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Tuesday Round-Up

This is my first attempt at a Tuesday Round-up, a weekly opportunity to talk about podcasts, books, blogs and other media that have caught my attention in the last week or more. I also want to say welcome and a huge thank you to new readers from Guatemala, China, Saudi Arabia, Egypt and Austria. Feel free to drop me a line and tell me more about yourself.

Lockdown continues, despite the befuddled message of our illustrious PM, and many are chafing at the bit to get out and back to some sort of normality. The last few weeks haven’t been easy, but one opportunity it has afforded is the time to learn a language. I had a college Principal who was one of the humblest people you could ever meet, but when asked how many languages he knew, he replied, ‘Thirteen - but my Middle Egyptian is a bit rusty.’ Growing up in a part of the world where language acquisition was seen as an optional extra, I imbibed the myth that speaking other languages was a ‘gift’. Then I had the privilege to work with colleagues from Africa, most of whom spoke at least four languages as a matter of necessity, and I realised that monolingualism was a choice and even a luxury.

In the past few weeks, I have used Duolingo to begin to work on my Irish and German and been thoroughly enjoying the chance to pick some up. I have also registered with Queen’s University Belfast and their Lockdown Languages free course in Irish, at least to improve my Ulster dialect pronunciation. What a gift to be able to acquire some skills to make communication easier once isolation is ended?!

I have also had a little more time to read, and that includes interesting blogs. Lewis Baston is not only a friend from my Camden days and is a psephologist par excellence, but I found a fascinating article written by him in a very different vein. Shrinking Horizons is both poignant and hopeful and is well worth a read.

Sticking with lockdown, I also want to recommend the article from my SWF colleague, Dr Emma Pavey. Emma has an incredibly creative and resourceful mind and I miss our face-to-face conversations about growing veg, but I thoroughly enjoyed her Fruits of the Lockdown.

Finally for this week, if you haven’t seen Aaron Sorkin’s Newsroom, this is your chance to catch up. I can’t believe I missed it the first time around. It has some fantastic lines, the best of which for me was the definition of the American Journalist’s task: To speak truth to stupid! In the face of a pandemic, stupidity among politicians - and the general public - costs lives, and must be counteracted. I came across this quotation from Pastor Dietrich Bonhoeffer, a German Lutheran theologian martyred by the Nazis:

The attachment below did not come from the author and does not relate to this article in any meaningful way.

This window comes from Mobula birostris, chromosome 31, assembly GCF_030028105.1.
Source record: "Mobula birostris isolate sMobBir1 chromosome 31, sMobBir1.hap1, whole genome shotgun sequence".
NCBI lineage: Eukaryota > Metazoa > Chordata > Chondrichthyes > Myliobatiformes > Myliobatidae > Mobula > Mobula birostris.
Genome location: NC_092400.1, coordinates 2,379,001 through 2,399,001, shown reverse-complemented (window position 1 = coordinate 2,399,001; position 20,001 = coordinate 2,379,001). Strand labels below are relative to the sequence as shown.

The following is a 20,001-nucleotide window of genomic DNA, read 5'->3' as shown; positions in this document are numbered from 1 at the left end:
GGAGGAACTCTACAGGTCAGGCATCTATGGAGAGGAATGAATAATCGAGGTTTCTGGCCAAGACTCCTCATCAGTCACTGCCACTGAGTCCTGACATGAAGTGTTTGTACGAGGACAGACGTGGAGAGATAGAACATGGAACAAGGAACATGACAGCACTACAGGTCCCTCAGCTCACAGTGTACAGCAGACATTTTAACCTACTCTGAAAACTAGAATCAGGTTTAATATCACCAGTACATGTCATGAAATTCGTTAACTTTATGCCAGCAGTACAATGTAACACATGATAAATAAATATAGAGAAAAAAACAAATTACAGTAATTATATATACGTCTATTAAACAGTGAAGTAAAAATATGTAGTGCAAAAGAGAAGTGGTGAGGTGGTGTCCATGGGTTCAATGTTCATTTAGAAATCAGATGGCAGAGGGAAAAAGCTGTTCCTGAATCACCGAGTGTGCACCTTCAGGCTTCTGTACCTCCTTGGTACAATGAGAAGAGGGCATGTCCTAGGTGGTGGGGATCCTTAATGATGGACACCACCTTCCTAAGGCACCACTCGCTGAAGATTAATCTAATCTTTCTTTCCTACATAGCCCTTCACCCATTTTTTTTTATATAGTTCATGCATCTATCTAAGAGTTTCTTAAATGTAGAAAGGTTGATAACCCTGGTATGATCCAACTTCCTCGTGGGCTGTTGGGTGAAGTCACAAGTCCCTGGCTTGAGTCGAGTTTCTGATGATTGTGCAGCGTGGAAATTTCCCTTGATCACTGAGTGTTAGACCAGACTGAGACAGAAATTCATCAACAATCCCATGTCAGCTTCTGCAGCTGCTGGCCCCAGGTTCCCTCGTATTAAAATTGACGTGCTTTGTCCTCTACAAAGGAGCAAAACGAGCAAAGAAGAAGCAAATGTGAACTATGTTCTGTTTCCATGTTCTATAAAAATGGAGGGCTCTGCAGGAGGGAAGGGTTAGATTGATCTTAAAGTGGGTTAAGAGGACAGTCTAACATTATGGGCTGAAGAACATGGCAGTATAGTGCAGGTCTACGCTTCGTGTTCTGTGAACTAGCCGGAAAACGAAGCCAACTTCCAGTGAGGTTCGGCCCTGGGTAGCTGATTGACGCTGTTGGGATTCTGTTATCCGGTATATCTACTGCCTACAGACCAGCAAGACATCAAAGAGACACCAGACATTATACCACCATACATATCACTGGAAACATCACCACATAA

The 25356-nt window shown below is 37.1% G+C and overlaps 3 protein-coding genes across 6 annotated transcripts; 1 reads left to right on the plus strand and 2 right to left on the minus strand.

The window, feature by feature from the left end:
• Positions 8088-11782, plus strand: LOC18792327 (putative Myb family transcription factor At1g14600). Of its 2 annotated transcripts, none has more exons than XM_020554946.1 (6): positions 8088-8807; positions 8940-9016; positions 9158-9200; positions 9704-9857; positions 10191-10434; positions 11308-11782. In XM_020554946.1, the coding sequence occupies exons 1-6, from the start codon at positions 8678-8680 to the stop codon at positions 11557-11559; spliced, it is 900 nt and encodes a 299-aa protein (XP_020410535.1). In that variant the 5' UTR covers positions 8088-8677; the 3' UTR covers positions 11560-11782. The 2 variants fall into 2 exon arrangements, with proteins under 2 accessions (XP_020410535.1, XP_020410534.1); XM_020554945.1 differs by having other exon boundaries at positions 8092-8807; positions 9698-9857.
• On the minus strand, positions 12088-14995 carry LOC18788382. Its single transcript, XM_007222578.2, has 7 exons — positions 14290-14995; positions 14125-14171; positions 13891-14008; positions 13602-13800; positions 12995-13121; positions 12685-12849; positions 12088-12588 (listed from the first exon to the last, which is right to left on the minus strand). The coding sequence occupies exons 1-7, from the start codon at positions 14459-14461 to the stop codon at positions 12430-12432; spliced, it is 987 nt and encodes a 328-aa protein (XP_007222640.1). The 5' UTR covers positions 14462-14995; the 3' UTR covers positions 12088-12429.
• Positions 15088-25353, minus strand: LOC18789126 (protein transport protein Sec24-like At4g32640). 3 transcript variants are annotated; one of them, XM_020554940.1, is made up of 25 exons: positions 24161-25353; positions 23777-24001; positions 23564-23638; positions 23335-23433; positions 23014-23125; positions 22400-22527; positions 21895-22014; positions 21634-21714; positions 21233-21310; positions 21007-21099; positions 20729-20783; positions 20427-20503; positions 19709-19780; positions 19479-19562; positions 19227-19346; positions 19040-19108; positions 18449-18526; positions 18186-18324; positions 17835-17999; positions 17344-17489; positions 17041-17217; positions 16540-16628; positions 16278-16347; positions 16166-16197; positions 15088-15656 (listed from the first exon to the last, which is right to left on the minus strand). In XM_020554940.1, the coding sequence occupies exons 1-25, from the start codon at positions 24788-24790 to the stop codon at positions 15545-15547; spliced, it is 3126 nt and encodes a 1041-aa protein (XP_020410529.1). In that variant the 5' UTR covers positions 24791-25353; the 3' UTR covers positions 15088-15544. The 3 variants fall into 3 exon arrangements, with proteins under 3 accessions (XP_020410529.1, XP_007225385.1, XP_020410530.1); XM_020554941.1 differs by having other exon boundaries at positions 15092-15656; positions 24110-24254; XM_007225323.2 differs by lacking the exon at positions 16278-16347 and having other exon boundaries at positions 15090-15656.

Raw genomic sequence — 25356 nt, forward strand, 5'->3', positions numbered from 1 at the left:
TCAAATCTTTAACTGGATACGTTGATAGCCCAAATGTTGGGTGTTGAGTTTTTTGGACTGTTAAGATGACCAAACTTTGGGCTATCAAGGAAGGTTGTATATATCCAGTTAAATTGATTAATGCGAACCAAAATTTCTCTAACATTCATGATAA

Stupidity is a more dangerous enemy of the good than malice. One may protest against evil; it can be exposed and, if need be, prevented by use of force.

Against stupidity we are defenceless; facts that contradict one’s prejudgment simply need not be believed, and when facts are irrefutable they are just pushed aside as inconsequential, as incidental. For that reason, greater caution is called for when dealing with a stupid person than with a malicious one.

It seems obvious that stupidity is less a psychological than a sociological problem. It is a particular form of the impact of historical circumstances on human beings, a psychological concomitant of certain external conditions.

The fact that the stupid person is often stubborn must not blind us to the fact that he speaks on behalf of an empowered group. In conversation with him, one feels that one is dealing not at all with him as a person, but with slogans and catchwords that have taken possession of him.

The stupid man is under a spell…[And] having become a mindless tool, the stupid person will also be capable of any evil and at the same time incapable of seeing that it is evil.

The Bible’s words that the ‘fear of the Lord God is the beginning of wisdom’ teaches us that a person’s inward liberation from foolishness and decision to live responsibly and intelligently before God is the only real cure to stupidity.

Bonhoeffer, “After Ten Years, Letters and Papers from Prison

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